What Do You Call a Thriller That Doesn't Thrill?

Dan Chaon, Ill Will: a Novel

Nearly thirty years ago, someone murdered thirteen-year-old Dustin Tillman’s extended family, leaving Dustin and his older female cousins orphaned. Dustin’s testimony steered his adopted older brother, Rusty, to Nebraska’s Death Row. But DNA evidence has exonerated Rusty. Dustin, now a successful Cleveland therapist with kids and a critically ill wife, must grapple with his brother’s sudden reappearance in his life… as a fresh round of killings begins in his area.

Award-winning novelist Dan Chaon has good intentions with this novel. He takes premises from genre fiction, filtered through the techniques of high-minded literary fiction. But like a sleeper couch, he creates a hybrid that performs different functions with relative discomfort, in a way that will satisfy neither thriller readers nor literary cognoscenti. By populating his simply ordinary story with supremely unlikable characters, he leaves audiences nowhere to hang their hats.

First, Chaon’s nonlinear storytelling confounds where it should clarify, and vice versa. By stringing events together in an unsequenced montage, like a hip-hop filmmaker improvising at the editing table, events coalesce more from context and inference than organically. Joseph Conrad did this in Nostromo, where the confusion of secondhand information was partly his point. When we have access to viewpoint characters’ thoughts, as we do here, it just looks sloppy.

Moreover, as narration tapdances without chronological coherence, experienced thriller readers will start watching for whatever the viewpoint character leaves out. We understand how unreliable narrators work. We read this shit every day. Within thirty pages, it becomes painfully clear which character has omitted which important information from the recounting. This isn’t a mystery, where our protagonist must coax reality from conflicting evidence. The characters are just lying to the audience.

Dan Chaon
Chaon’s characters, besides being willfully dishonest, are also unpleasant. Not ordinary unpleasant, like Sam Spade, whose impromptu ethics define his story. Dustin Tillman, who has buried childhood trauma in marriage and career, handles his wife’s early death by descending into alcoholism and parental negligence. His son Aaron becomes a quasi-goth junkie with homoerotic tendencies, presumably because “gritty realism” sells. Dustin’s cousins use promiscuity to plug the vacancies in their souls.

The characters come across, not as hard-boiled, but as merely dickish. Everybody’s morally vacuous, but not for any story-based reason. Indeed, I’m not entirely sure even Chaon understands why his characters do anything. Dustin, a therapist, revisits his childhood with Rusty (Rusty & Dustin, geddit? Jazz Hands!) in terms transcribed almost verbatim from the DSM-V. Chaon cursorily plugs proper nouns into the description and apparently considers his authorial responsibilities thus covered.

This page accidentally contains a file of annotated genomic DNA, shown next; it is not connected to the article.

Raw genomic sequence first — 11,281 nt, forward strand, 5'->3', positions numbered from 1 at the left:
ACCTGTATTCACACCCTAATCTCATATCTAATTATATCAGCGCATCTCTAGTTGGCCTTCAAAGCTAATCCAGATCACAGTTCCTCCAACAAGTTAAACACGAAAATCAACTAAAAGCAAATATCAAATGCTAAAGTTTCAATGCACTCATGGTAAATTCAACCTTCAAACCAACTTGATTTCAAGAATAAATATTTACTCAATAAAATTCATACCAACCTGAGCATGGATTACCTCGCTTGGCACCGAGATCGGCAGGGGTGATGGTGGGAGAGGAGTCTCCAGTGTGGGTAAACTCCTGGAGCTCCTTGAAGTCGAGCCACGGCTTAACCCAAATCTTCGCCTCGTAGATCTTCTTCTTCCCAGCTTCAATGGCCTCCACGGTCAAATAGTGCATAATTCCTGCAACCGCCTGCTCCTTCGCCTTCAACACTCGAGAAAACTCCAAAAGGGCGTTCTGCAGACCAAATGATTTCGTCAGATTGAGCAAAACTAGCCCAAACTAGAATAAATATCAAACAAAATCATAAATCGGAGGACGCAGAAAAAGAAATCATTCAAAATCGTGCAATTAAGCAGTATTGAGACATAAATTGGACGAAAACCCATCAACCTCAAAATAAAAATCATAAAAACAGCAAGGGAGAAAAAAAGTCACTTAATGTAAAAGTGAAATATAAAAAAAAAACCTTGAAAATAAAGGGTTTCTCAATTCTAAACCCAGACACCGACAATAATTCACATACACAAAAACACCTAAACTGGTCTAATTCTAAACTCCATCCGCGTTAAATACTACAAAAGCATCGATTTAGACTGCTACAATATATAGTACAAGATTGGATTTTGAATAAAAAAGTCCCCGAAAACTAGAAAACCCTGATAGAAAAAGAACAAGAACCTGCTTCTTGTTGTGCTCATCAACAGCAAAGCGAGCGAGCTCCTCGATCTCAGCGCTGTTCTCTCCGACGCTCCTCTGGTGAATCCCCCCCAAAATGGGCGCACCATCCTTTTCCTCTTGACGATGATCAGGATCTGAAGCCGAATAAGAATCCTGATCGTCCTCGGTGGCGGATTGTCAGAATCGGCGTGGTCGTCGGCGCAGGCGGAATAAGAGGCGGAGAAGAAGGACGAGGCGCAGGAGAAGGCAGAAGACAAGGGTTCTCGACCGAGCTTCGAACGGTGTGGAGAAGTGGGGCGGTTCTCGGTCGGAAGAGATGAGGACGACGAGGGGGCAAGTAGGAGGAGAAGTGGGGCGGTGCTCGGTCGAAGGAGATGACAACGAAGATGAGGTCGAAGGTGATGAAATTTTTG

But Dustin is a deliberately unreliable narrator. What about his son Aaron, the junkie? His described descent into addiction, debauchery, and crime, feels memorized from ONDCP pamphlets and Tarantino movies. I don’t believe these events for one damn moment. Dustin’s cousins behave wantonly because what self-respecting attractive 17-year-old doesn’t? Flashes of homosexuality, incest, and domestic abuse evidently happen because literary fiction authors have little else to elicit emotional responses anymore.

Parallel to all this, Dustin befriends a former patient, an ex-cop who deals with being benched by diving into tinfoil-hat-wearing conspiracy theories. Aqil Ozorowski, who sounds like an error at the Scrabble factory, has identified a pattern of college-aged men disappearing at regular intervals and turning up later, drowned. He claims law enforcement is ignoring the truth. His wild surmises seem harmlessly annoying, until his pattern strikes Dustin’s family directly.

I feel so cynical describing Chaon’s work this way. His well-crafted narration, which sometimes reads more like Rimbaud’s epic prose poem A Season in Hell, deserves some mention. At the sentence level, Chaon writes well. But contra the advice sometimes dispensed by undergraduate writing instructors, writing is more than constructing good sentences. He’s chosen a genre with a dedicated, experienced audience, and apparently doesn’t realize his readers recognize the boilerplates.